Some people even want me to be heterosexual in order to better fit into their image of who can be a refugee. Once, this humanitarian aid worker, in front of my partner, said that I should add “Smith” to my last name, so people would think I was married to an Australian to increase chances of getting a better job. Well, my partner and I did change our names, but for the safety reasons. Yet, an Anglo name makes magic, tested, especially with a job search, however, I’ll tell you a little family budget-saving secret. It is so much cheaper to just change your name than just to get married.
You know, I need to come back to Sydney from Canberra and save a million for this tiny studio somewhere in around Liverpool and giving up an avocado on toast doesn’t really help, so whatever it takes.
*Audience laughs and applauds*
Don’t hold this against me. I do want marriage equality to happen. I just want a party.
When people know that I came from a refugee background, they also expect me to tell my story in as much detail as possible. I get these questions like, “Did a lot of violence happen to you because you were gay?” Or, my favourite one, “Tell me what exactly happened to you.” Sometimes, my story is asked in the most unlikely settings. I was recently changing jobs and got called for an interview, a policy role in the ageing area. The third question I get at my interview is, “Tell me about your experience of seeking asylum.” I am also currently writing a PhD, and so on one of my first coursework classes when we were introducing ourselves, I was told, “Come on, Tina. Just tell him that you are a refugee.” I never tell my story of seeking asylum because of the cost attached to that storytelling.
Firstly, the storytelling never goes beyond the recollection of the past. No one is ever interested in asking, “How are you now?” Secondly, I don’t think that the story of displacement is a very easy topic for conversation that is so fun to talk, especially on your birthday party, especially with a stranger. Thirdly, PTSD is real, trauma is real, and re-experiencing every time you retell it is real. Lastly, the ask to tell my story makes me remember everything and everyone we left behind. Apart from the feeling of pain, the only response that I get to that is an overwhelming feeling of shame; shame for leaving and shame for surviving.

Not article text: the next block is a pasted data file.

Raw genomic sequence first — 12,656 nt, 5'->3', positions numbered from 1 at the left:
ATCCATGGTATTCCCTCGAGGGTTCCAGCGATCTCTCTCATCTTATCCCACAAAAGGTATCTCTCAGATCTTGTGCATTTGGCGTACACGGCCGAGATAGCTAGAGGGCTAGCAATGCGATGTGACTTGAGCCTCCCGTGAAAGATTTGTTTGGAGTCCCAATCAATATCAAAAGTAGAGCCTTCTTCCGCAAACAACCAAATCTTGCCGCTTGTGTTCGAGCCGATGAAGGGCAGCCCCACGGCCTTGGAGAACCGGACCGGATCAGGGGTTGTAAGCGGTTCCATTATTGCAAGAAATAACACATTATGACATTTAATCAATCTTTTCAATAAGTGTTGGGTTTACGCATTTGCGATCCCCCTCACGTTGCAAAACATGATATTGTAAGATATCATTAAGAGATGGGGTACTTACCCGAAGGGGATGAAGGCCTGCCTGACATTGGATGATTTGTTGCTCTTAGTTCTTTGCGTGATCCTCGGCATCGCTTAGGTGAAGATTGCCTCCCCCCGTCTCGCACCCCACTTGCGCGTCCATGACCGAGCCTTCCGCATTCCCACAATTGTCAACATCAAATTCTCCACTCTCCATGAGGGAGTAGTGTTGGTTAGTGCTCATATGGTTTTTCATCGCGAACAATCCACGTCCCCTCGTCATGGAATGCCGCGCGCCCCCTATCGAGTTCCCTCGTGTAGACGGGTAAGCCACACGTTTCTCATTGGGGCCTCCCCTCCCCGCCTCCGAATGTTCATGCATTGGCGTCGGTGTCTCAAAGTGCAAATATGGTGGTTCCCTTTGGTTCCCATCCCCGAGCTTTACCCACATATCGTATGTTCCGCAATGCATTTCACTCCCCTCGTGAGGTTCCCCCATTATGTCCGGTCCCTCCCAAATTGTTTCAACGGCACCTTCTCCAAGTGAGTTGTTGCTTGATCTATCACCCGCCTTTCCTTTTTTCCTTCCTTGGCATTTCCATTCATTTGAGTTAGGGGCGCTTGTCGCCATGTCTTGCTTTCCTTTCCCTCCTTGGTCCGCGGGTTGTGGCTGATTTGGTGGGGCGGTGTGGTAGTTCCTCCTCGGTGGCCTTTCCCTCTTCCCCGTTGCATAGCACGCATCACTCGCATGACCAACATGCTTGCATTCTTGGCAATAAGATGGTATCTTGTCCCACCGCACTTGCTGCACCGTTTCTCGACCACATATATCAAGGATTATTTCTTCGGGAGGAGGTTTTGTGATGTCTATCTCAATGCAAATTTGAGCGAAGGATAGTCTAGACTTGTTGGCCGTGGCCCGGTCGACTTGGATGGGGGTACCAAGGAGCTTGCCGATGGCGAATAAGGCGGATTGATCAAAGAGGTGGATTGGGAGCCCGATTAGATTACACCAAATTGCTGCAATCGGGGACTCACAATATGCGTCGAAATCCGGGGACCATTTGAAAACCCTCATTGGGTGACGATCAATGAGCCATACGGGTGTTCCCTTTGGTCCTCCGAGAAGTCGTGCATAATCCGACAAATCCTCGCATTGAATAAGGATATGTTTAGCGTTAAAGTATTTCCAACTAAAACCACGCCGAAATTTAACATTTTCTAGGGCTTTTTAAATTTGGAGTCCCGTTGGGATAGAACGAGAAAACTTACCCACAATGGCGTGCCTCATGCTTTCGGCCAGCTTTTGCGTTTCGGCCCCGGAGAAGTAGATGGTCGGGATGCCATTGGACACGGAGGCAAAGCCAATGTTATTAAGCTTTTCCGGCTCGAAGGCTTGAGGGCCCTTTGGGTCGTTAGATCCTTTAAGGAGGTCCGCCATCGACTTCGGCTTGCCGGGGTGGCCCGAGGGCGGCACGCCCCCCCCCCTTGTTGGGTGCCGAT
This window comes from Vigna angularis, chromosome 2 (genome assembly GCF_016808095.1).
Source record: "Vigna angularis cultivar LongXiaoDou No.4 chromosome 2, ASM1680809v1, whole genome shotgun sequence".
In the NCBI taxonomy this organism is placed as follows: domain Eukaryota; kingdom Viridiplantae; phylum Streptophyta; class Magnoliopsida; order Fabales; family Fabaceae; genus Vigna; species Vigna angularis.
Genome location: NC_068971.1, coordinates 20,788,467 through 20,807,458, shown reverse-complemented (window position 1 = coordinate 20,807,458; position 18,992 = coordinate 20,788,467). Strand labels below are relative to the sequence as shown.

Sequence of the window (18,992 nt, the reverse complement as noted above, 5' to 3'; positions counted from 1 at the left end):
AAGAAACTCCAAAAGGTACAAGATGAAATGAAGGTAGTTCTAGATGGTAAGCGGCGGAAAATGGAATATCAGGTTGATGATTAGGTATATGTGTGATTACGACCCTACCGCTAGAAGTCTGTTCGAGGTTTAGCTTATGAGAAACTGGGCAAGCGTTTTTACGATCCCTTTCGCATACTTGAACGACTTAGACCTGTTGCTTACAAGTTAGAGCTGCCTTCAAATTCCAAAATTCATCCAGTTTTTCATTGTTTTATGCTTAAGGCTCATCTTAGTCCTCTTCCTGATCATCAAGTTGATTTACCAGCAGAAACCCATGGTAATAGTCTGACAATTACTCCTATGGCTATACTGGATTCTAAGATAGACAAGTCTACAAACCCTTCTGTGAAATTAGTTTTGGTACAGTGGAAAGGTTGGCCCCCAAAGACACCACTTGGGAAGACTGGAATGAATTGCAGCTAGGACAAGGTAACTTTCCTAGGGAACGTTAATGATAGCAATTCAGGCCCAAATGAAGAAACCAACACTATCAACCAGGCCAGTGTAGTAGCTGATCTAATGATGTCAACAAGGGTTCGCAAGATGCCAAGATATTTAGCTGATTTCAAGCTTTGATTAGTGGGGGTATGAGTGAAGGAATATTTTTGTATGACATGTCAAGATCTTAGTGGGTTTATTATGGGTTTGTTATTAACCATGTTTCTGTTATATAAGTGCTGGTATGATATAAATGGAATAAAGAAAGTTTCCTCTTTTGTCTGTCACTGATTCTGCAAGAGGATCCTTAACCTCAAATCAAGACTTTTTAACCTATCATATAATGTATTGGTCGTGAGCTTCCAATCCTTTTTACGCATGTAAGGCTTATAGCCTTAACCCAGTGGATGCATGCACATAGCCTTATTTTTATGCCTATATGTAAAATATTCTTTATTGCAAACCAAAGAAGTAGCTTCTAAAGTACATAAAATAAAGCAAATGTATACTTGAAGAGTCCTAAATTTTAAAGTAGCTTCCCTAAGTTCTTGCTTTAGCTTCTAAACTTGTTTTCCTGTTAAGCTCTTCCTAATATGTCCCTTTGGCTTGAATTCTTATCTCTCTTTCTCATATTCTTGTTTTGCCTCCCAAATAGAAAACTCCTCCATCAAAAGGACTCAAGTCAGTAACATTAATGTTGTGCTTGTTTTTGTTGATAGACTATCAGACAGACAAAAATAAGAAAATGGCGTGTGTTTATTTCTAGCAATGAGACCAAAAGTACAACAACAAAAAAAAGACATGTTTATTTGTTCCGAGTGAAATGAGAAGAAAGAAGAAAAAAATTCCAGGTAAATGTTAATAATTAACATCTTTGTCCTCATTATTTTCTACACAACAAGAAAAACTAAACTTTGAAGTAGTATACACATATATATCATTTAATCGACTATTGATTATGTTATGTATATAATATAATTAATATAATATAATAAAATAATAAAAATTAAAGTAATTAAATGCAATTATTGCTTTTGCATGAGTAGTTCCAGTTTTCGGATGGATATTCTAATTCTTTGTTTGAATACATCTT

When I do decide to tell my story though, I talk about the gaps in services that for someone who is queer and from a refugee background, there is really nothing tailored for me. I also talk about homophobia from refugee and ethnic communities, and I talk about possible racism from queer community. I talk how queer organizations do not want to talk to people via interpreters, and how sometimes trauma counselling services turn people away because sexuality is apparently an issue. I talk about the need to stop parading victimhood and vulnerability and represent people seeking asylum with dignity. I talk how to be a refugee should not override your identity, should not erase who you are, or be the only topic to talk about. I also talk about the need to have real leadership opportunities for people from refugee backgrounds, and for refugee organizations not to be led by white people with no experiences of seeking asylum.
You know we don’t want Putin or Trump, and I hate mentioning their names today, to be presidents forever, so why not for CEOs and Board directors to have expiry dates in their contracts to let the others lead? But when I do that, I am forgotten to be CC’ed in emails. I am told that particular points of my speech are too confronting. I am deemed radical and too difficult to deal with.
When my story doesn’t fit into the pervasive narratives of victimhood and vulnerability, or a single story of a refugee of a particular gender, sexuality, religion or ethnicity, when my story speaks about human agency, or even when it offers solutions, I get silenced. I get no place to belong. The unintelligible combination of my gender, sexuality, and the experience of seeking asylum renders me completely invisible. But it shouldn’t be always like that.
My voice can be heard, and I need your support in this. Stand with me but let me speak for myself. Don’t call me a refugee. I am a human full of dreams, hopes, aspirations who was just forced to search for a home. And even when home and exile become one, let me belong to this place. Don’t ask me where I come from and accept with no judgement that I come from Newtown. Let me be me, and a part of you. Thank you.